I call my mommy. In Connecticut.

My mother already had tickets and was planning to arrive on Monday anyway. She is coming to stay and help us for three weeks. In a quick phone call, I tell her to get on a plane now, or soon, very soon. Just leave now. I tell her I'm taking the kids to the hospital with me, since I don't know what else to do with them.

I hear a knock at the door. Who on earth? It's our next door neighbor, Pat. "Go to the hospital," she says. "I'll watch the house." This neighbor I barely ever talk to is telling me to go, that she will take care of things here. I dress the baby. Robin is clutching her pillow, saying, "Pillow, pillow," over and over. Yes, you can take the pillow. Stephen says "Aw, how come she gets to bring a pillow?" Everyone can bring a pillow! Everyone can bring a toy! I throw some jars of baby food into Anna's diaper bag. More diapers. Wipes. We put on our coats. Just before leaving, I send an email to our best friends, Larry and Mary. (Their phone line was busy.) Subject: Emergency. Priority 1.

We pile into the Suburban. The kids clutch pillows, stuffed animals, toys, and books. Anna is happy now. We're going for a ride! I'm numb. I want to cry. I wonder what it's going to be like if I have to raise three or four kids by myself. What it will be like trying to finalize an adoption as a single father? I tell myself to stop thinking like that and to think positively instead. My cell phone rings. It's Larry. They got the email. What can he do? I ask him to meet us at the hospital. Maybe he can take the kids for me.

Meanwhile, in the ambulance, Lisa feels herself falling unconscious. She tells herself she wants to live to see her children grow up. She feels guilty because she did not feel good all day. She should have called her doctor earlier. She worries about losing the baby. Suddenly, the baby moves in her uterus. The baby moved! The baby is still alive. Lisa cries.

On the way to the hospital, Stephen puts two and two together. "Dad, I didn't feel the baby kick all day. That means the baby is dead. Mommy was bleeding a whole lot. Does that mean she's going to die too?" Robin hears this and asks, her voice trembling, "Is Mommy going to die?"

"Let's all stop asking questions," I say. "Instead, why don't we all pray to God really hard for Mommy and the baby to be okay." We all pray very, very hard for Mommy and the baby to be okay.

We get to the hospital and enter the emergency room. When I say my name, one of the admitting personnel says to follow her. She leads us through a maze of corridors to an elevator that takes us up to the 7th floor. Maternity. She says Lisa has been assigned room 711. The next day I will bet $2 on 7-1-1, straight/box, which I will lose.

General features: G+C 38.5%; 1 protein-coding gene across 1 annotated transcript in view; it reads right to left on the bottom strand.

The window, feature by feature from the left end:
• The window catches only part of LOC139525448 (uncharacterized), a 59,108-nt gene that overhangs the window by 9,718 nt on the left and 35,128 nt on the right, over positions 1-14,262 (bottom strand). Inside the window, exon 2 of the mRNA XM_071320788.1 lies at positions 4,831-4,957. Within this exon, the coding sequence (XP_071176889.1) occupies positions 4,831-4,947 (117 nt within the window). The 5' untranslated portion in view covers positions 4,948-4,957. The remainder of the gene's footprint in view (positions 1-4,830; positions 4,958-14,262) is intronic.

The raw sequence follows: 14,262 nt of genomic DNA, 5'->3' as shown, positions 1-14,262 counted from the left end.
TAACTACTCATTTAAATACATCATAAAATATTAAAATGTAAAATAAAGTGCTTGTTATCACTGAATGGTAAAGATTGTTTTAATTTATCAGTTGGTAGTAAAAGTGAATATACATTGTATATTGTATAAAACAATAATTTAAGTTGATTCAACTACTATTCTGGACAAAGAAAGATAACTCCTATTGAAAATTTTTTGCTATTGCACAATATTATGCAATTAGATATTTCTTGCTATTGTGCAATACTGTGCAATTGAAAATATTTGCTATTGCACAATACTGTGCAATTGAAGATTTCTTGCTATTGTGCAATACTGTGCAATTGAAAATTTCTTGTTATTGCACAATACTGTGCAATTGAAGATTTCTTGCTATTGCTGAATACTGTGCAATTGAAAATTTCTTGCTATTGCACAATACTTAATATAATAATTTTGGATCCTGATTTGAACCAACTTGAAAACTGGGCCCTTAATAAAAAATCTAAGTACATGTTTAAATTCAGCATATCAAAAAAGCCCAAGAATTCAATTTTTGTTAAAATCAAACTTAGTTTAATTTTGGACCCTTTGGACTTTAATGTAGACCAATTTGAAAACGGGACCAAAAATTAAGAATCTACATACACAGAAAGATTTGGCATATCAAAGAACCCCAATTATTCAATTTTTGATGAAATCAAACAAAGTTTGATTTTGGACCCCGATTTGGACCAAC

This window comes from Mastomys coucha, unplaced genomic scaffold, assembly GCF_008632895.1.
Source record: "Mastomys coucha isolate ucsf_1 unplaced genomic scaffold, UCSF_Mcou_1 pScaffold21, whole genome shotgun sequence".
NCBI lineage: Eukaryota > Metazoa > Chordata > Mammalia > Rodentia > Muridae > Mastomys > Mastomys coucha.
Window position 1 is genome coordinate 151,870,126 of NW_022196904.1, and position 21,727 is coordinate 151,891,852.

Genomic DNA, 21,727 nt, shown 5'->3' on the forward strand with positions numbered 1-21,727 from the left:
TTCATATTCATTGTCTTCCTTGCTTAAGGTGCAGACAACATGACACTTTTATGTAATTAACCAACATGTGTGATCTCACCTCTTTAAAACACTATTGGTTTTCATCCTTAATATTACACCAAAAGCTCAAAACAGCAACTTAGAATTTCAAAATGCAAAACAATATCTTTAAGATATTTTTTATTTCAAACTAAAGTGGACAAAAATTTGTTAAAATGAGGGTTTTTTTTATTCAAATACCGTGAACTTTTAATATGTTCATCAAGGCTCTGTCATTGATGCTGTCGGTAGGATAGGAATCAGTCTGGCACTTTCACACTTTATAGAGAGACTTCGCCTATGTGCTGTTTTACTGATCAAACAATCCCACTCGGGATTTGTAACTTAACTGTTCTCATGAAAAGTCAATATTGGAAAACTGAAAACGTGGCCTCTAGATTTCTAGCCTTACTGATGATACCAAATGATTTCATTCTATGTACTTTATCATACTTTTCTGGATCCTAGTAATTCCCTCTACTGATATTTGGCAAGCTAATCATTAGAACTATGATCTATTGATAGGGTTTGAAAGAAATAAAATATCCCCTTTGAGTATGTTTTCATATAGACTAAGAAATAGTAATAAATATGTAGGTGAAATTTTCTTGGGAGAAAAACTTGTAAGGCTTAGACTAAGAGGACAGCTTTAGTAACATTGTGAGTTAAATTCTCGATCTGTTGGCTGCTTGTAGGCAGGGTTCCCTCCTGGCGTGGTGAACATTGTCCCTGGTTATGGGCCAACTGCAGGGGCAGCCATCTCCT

There we are. Me and three kids. As the elevator doors open on the 7th floor, a nurse at the station directly opposite the doors tells me that the baby is out and crying. That Lisa is still in surgery and I can see her in Recovery afterwards.

The baby is out and crying. Tears well up in my eyes.

We go to room 711 and just stand there. Soon, another nurse comes in and gives us more information. Lisa was rushed straight to surgery. The baby was born at 8:02 pm. Lisa will be out of surgery in a few minutes, but will then be in recovery for another hour or two. I can go see the baby if I want. "Don't tell me what it is," I ask. "I want to be surprised."

I enter the Critical Care Nursery and they take me to a tiny bed with a tiny babyŚgirl, I seeŚwith a little oxygen hood over her head. She is breathing hard, on her own. She is getting plenty of oxygen. Her skin is bright red. She is making little "ih" sounds with every breath. She is beautiful.

Back in room 711, I tell the kids they have a new baby sister. Stephen is upset. He reacts the same way he does when he loses a coin toss to his sister over who will play Nintendo first. Oh well. The boys are way outnumbered in this family now. Even if you count the boy dog, it is still 3 boys and 4 girls. The boys are in trouble.

There is a knock at the door and in walks Larry with his teen daughter Grace. They are there to help. We stay a few more minutes then decide to take the kids back to our house together. Before we leave I call my Mom and Lisa's Mom and let them know everything is okay. Everything is okay.

When we got back to our house, our other neighbors were there too. There were five people in my house, scrubbing blood out of carpets, washing sheets, telling me everything was under control. My neighbor Margarette said she'd stay the night with the kids, so Larry and Grace could go home. (Grace would be back the next morning with her mom, Mary, to relieve Margarette.)

I got the kids dressed for bed. Stephen was telling anyone who would listen about all the blood. Robin kept saying, "I have a new baby sister!" I tucked them all in, kissed them all goodnight. They were quiet, even if they weren't exactly asleep. I got back in my car and returned to the hospital.

Lisa was back in room 711 when I got there. She was groggy and in a great deal of pain. I told her about our new daughter. One of the nurses had taken a Polaroid. We both looked at it. I convinced the nurse that, unless she wanted to see a command performance of that scene from "Terms of Endearment" (the one where Shirley Maclean screams at the nurses to give her daughter more pain medicine) she had better give my wife more pain medicine. She complied.

I checked in one more time on Eleanor, 5 lbs. 13 oz, 19" long, and they had removed her oxygen hood. They had her in an incubator. She was wearing the tiniest little diaper ever. She was breathing hard, but on her own, and getting plenty of oxygen. A very, very good sign. I returned to 711 and sat with Lisa until her pain was under control. I then lied down on what the nurse called a "sleep chair" and attempted to sleep myself. It was uncomfortable, and I had short, fitful, strange dreams about work, new babies, and lots and lots of blood.

Copyright © 1999–2019 Chuck Evans. All Worldwide Rights Reserved.